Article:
Pluto was getting tired of the road walk and I did my best to lift his spirits with encouraging chatter the last 1.4 miles. We arrived at the Jones Beach Picnic Area. Karin had napped five hours and felt better. After Sandbag arrived, we set up tents on the shore and saw a beaver swim by dragging a branch. I spotted a wild turkey when I went to use the pit toilet.

Day 62

We road walked ~4 miles to reach the Kelsey trailhead. The Kelsey trail was a roughly 8 mile connector that climbed 3500 ft to rejoin the PCT. I enjoyed using different leg muscles after days of flat road walking. The trail paralleled a creek and passed the picturesque Maple Falls.

Early on in the climb, I felt a pinprick of pain in my right calf. I lifted my pant leg and found a tick beginning to embed itself so I pulled it out. There was a second tiny one on my pant leg; I flicked it off. From that point on, each time I went through brush I checked my legs. I found nine more over the course of the climb, all on my pants exterior.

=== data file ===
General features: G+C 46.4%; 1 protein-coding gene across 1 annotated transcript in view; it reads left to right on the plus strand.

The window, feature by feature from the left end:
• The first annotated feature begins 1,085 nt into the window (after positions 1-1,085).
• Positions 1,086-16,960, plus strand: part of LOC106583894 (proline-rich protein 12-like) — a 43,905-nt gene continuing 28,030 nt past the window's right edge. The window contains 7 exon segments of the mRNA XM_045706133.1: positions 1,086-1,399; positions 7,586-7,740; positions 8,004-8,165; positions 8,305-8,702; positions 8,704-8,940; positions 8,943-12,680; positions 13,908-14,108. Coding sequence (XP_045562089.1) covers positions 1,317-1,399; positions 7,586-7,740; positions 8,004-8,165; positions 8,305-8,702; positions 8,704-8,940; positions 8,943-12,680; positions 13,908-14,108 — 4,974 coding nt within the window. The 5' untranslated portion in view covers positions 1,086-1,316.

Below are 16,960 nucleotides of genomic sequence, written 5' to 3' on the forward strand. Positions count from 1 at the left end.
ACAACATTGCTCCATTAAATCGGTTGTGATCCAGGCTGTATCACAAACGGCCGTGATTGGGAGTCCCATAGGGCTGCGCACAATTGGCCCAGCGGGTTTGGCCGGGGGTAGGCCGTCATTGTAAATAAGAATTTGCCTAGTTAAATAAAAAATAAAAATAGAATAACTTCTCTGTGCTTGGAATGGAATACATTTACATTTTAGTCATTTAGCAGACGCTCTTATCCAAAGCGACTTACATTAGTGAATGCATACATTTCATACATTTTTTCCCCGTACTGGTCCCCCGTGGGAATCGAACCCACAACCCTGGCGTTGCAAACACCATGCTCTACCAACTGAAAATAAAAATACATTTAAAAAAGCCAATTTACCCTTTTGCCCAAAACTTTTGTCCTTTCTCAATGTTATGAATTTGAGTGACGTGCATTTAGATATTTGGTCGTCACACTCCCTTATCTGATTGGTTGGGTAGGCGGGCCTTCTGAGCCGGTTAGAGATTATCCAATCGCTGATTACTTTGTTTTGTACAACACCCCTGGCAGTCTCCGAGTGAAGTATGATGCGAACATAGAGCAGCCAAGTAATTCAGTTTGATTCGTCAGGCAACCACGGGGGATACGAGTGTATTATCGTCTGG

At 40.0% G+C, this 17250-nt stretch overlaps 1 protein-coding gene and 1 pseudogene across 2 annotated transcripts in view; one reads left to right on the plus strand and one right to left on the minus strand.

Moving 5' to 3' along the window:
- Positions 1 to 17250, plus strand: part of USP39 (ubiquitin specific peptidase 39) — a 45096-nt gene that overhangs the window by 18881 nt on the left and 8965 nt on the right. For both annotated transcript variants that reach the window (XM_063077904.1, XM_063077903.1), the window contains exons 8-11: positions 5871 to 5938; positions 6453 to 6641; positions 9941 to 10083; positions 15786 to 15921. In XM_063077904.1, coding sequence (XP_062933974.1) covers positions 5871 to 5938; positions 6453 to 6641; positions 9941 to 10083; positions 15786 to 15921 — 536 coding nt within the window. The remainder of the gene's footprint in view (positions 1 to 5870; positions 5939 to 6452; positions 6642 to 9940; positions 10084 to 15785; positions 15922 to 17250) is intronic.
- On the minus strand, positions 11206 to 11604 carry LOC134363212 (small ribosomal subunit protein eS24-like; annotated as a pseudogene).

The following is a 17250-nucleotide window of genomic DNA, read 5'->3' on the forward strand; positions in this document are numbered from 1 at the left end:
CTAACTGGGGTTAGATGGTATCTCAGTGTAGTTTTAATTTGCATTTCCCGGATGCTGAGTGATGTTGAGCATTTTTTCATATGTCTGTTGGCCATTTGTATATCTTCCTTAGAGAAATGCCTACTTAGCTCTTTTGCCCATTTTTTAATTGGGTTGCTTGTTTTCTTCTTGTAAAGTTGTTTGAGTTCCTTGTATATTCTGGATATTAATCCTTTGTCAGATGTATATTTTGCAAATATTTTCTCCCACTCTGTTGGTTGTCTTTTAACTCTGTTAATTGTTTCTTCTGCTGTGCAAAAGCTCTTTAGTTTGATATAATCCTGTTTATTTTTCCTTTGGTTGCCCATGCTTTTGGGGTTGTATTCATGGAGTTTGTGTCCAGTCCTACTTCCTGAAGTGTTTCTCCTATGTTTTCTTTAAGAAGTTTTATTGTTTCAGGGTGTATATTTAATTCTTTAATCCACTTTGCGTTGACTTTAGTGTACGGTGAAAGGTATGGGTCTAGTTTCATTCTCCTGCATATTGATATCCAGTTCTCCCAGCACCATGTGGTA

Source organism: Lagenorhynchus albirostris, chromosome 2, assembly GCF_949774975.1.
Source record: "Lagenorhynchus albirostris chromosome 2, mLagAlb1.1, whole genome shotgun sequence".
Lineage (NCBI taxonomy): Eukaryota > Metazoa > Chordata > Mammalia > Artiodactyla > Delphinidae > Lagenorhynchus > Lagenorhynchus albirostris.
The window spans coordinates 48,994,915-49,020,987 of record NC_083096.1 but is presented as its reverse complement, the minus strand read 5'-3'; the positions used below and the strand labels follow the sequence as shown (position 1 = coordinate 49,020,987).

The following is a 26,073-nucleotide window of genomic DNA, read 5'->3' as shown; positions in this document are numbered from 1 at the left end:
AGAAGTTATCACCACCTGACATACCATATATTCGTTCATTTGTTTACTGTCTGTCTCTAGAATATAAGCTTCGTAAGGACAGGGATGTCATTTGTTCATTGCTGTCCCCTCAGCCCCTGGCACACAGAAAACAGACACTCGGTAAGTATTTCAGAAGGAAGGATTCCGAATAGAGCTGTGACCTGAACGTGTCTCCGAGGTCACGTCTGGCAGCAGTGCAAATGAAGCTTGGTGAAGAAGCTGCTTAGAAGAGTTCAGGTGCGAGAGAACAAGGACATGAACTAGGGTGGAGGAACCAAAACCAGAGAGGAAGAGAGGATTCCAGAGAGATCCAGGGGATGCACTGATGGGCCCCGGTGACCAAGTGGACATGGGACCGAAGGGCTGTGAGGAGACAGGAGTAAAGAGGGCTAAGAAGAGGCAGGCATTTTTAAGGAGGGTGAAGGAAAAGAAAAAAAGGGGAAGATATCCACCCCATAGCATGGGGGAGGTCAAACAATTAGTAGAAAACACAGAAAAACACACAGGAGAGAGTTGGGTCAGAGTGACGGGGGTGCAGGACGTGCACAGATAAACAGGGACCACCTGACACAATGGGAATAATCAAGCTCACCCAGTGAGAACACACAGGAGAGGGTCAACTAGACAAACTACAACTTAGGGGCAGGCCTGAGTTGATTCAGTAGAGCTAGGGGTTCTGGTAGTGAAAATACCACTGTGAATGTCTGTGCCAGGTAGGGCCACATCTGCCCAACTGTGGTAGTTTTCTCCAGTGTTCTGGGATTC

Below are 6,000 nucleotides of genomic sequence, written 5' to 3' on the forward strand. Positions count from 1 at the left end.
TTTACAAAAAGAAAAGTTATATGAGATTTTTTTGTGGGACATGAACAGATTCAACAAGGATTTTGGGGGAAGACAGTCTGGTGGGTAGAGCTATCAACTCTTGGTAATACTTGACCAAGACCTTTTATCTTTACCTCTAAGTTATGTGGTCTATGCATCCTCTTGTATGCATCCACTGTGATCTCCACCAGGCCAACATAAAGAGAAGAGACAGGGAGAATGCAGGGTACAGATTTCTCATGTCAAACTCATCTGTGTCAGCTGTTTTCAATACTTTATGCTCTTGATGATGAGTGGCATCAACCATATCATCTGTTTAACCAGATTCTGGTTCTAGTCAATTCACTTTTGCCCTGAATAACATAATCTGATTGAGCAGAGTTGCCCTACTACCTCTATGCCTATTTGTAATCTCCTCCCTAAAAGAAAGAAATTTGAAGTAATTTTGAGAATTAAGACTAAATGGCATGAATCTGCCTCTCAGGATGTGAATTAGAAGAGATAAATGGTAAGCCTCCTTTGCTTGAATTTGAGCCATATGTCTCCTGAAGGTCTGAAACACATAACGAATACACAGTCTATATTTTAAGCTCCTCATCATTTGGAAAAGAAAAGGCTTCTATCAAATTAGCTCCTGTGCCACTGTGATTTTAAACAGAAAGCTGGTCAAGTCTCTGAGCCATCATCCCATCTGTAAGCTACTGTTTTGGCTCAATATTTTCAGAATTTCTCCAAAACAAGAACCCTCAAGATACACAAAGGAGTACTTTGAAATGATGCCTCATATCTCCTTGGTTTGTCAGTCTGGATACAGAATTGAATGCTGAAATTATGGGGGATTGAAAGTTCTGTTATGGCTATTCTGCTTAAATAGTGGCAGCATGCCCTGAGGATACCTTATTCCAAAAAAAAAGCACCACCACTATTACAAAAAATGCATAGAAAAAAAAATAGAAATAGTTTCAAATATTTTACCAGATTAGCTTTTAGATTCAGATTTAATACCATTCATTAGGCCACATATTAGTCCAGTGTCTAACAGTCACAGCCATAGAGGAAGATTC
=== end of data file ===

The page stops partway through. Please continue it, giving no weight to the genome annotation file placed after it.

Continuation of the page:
When I reached the PCT, Pluto waited beside the largely snow and ice covered Paradise Lake. He and I chatted and ate lunch . There were two guys camped at the lake who came over to say hello. Eventually the others arrived and the sun came out so I took off my shoes to dry one damp foot.

We covered 5.4 miles in the afternoon. There was patchy snow, but only a couple patches were steeply sloped. Lots of beautiful views of snow covered mountains and forested slopes. On a rocky ridge, I saw five tiny toads (the size of my upper thumb joint) that hopped quickly across the path. It felt wonderful to be back on trail and up high in the mountains!